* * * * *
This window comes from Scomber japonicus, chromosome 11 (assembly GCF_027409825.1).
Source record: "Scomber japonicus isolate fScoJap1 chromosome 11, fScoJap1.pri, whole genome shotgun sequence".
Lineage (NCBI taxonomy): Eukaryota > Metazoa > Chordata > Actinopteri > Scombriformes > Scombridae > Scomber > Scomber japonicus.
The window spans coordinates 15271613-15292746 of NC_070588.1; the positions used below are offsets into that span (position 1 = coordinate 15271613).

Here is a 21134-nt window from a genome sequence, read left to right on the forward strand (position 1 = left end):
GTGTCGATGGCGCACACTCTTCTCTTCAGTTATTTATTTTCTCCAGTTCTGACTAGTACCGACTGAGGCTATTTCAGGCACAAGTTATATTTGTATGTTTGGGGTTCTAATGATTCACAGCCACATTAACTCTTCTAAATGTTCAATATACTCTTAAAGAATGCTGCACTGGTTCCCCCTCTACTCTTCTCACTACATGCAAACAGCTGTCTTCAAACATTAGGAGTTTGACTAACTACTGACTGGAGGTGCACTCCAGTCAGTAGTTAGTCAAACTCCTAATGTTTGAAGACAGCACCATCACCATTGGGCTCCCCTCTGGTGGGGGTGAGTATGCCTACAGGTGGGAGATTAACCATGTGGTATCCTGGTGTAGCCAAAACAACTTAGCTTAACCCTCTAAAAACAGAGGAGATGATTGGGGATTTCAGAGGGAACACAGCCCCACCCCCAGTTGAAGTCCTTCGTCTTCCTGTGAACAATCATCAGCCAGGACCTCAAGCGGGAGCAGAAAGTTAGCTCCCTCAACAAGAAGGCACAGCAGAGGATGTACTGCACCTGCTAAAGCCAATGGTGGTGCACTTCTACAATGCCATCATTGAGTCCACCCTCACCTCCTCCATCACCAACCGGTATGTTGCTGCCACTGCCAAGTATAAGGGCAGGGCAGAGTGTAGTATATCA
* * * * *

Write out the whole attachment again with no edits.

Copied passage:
This window comes from Scomber japonicus, chromosome 11 (assembly GCF_027409825.1).
Source record: "Scomber japonicus isolate fScoJap1 chromosome 11, fScoJap1.pri, whole genome shotgun sequence".
Lineage (NCBI taxonomy): Eukaryota > Metazoa > Chordata > Actinopteri > Scombriformes > Scombridae > Scomber > Scomber japonicus.
The window spans coordinates 15271613-15292746 of NC_070588.1; the positions used below are offsets into that span (position 1 = coordinate 15271613).

Here is a 21134-nt window from a genome sequence, read left to right on the forward strand (position 1 = left end):
GTGTCGATGGCGCACACTCTTCTCTTCAGTTATTTATTTTCTCCAGTTCTGACTAGTACCGACTGAGGCTATTTCAGGCACAAGTTATATTTGTATGTTTGGGGTTCTAATGATTCACAGCCACATTAACTCTTCTAAATGTTCAATATACTCTTAAAGAATGCTGCACTGGTTCCCCCTCTACTCTTCTCACTACATGCAAACAGCTGTCTTCAAACATTAGGAGTTTGACTAACTACTGACTGGAGGTGCACTCCAGTCAGTAGTTAGTCAAACTCCTAATGTTTGAAGACAGCACCATCACCATTGGGCTCCCCTCTGGTGGGGGTGAGTATGCCTACAGGTGGGAGATTAACCATGTGGTATCCTGGTGTAGCCAAAACAACTTAGCTTAACCCTCTAAAAACAGAGGAGATGATTGGGGATTTCAGAGGGAACACAGCCCCACCCCCAGTTGAAGTCCTTCGTCTTCCTGTGAACAATCATCAGCCAGGACCTCAAGCGGGAGCAGAAAGTTAGCTCCCTCAACAAGAAGGCACAGCAGAGGATGTACTGCACCTGCTAAAGCCAATGGTGGTGCACTTCTACAATGCCATCATTGAGTCCACCCTCACCTCCTCCATCACCAACCGGTATGTTGCTGCCACTGCCAAGTATAAGGGCAGGGCAGAGTGTAGTATATCA